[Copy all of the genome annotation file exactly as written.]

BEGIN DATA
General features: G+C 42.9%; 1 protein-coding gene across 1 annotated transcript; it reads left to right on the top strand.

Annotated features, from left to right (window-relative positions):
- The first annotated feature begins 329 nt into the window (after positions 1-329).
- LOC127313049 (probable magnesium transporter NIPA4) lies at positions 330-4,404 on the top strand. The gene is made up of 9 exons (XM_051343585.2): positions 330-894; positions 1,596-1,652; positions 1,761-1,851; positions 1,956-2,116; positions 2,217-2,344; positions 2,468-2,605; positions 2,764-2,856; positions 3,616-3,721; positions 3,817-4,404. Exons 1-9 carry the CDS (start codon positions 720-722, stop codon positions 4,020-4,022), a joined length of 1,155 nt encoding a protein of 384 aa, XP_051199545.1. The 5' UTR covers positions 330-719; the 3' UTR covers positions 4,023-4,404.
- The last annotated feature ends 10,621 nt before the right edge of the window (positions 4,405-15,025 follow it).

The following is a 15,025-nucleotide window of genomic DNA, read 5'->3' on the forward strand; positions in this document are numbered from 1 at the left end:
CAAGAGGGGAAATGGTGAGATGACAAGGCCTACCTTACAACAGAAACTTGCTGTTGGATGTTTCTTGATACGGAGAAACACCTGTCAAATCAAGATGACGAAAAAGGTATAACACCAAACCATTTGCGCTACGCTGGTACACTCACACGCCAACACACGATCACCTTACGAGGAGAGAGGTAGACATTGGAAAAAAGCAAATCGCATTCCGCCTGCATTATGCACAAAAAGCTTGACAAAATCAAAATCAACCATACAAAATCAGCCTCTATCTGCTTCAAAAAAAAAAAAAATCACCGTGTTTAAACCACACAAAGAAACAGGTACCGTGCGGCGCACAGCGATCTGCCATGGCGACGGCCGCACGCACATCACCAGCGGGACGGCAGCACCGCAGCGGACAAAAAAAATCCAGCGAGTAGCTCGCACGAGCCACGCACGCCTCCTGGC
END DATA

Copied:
General features: G+C 42.9%; 1 protein-coding gene across 1 annotated transcript; it reads left to right on the top strand.

Annotated features, from left to right (window-relative positions):
- The first annotated feature begins 329 nt into the window (after positions 1-329).
- LOC127313049 (probable magnesium transporter NIPA4) lies at positions 330-4,404 on the top strand. The gene is made up of 9 exons (XM_051343585.2): positions 330-894; positions 1,596-1,652; positions 1,761-1,851; positions 1,956-2,116; positions 2,217-2,344; positions 2,468-2,605; positions 2,764-2,856; positions 3,616-3,721; positions 3,817-4,404. Exons 1-9 carry the CDS (start codon positions 720-722, stop codon positions 4,020-4,022), a joined length of 1,155 nt encoding a protein of 384 aa, XP_051199545.1. The 5' UTR covers positions 330-719; the 3' UTR covers positions 4,023-4,404.
- The last annotated feature ends 10,621 nt before the right edge of the window (positions 4,405-15,025 follow it).

The following is a 15,025-nucleotide window of genomic DNA, read 5'->3' on the forward strand; positions in this document are numbered from 1 at the left end:
CAAGAGGGGAAATGGTGAGATGACAAGGCCTACCTTACAACAGAAACTTGCTGTTGGATGTTTCTTGATACGGAGAAACACCTGTCAAATCAAGATGACGAAAAAGGTATAACACCAAACCATTTGCGCTACGCTGGTACACTCACACGCCAACACACGATCACCTTACGAGGAGAGAGGTAGACATTGGAAAAAAGCAAATCGCATTCCGCCTGCATTATGCACAAAAAGCTTGACAAAATCAAAATCAACCATACAAAATCAGCCTCTATCTGCTTCAAAAAAAAAAAAAATCACCGTGTTTAAACCACACAAAGAAACAGGTACCGTGCGGCGCACAGCGATCTGCCATGGCGACGGCCGCACGCACATCACCAGCGGGACGGCAGCACCGCAGCGGACAAAAAAAATCCAGCGAGTAGCTCGCACGAGCCACGCACGCCTCCTGGC